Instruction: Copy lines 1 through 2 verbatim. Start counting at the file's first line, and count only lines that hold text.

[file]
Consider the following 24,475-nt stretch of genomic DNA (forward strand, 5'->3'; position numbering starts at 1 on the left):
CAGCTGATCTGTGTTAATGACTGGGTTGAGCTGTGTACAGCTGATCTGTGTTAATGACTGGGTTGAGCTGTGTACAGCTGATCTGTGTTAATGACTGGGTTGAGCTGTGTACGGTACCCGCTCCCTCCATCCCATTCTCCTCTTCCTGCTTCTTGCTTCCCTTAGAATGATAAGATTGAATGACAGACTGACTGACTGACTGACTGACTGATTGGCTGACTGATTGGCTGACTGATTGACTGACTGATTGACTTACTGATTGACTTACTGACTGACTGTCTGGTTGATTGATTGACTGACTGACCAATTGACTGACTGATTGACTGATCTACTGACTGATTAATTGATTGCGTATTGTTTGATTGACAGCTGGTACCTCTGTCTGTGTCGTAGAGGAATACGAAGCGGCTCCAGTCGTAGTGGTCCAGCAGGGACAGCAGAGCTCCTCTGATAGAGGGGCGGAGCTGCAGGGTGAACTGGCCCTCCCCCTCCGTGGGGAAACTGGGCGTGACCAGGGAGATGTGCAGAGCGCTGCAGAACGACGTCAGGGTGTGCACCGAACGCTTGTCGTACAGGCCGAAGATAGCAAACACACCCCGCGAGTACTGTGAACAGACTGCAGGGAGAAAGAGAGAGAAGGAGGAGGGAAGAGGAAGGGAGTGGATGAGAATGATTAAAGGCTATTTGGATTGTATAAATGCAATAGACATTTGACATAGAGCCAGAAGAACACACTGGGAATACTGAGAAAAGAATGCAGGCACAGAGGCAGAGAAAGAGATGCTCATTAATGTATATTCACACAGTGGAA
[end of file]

Consider the following 24,475-nt stretch of genomic DNA (forward strand, 5'->3'; position numbering starts at 1 on the left):
CAGCTGATCTGTGTTAATGACTGGGTTGAGCTGTGTACAGCTGATCTGTGTTAATGACTGGGTTGAGCTGTGTACAGCTGATCTGTGTTAATGACTGGGTTGAGCTGTGTACGGTACCCGCTCCCTCCATCCCATTCTCCTCTTCCTGCTTCTTGCTTCCCTTAGAATGATAAGATTGAATGACAGACTGACTGACTGACTGACTGACTGATTGGCTGACTGATTGGCTGACTGATTGACTGACTGATTGACTTACTGATTGACTTACTGACTGACTGTCTGGTTGATTGATTGACTGACTGACCAATTGACTGACTGATTGACTGATCTACTGACTGATTAATTGATTGCGTATTGTTTGATTGACAGCTGGTACCTCTGTCTGTGTCGTAGAGGAATACGAAGCGGCTCCAGTCGTAGTGGTCCAGCAGGGACAGCAGAGCTCCTCTGATAGAGGGGCGGAGCTGCAGGGTGAACTGGCCCTCCCCCTCCGTGGGGAAACTGGGCGTGACCAGGGAGATGTGCAGAGCGCTGCAGAACGACGTCAGGGTGTGCACCGAACGCTTGTCGTACAGGCCGAAGATAGCAAACACACCCCGCGAGTACTGTGAACAGACTGCAGGGAGAAAGAGAGAGAAGGAGGAGGGAAGAGGAAGGGAGTGGATGAGAATGATTAAAGGCTATTTGGATTGTATAAATGCAATAGACATTTGACATAGAGCCAGAAGAACACACTGGGAATACTGAGAAAAGAATGCAGGCACAGAGGCAGAGAAAGAGATGCTCATTAATGTATATTCACACAGTGGAA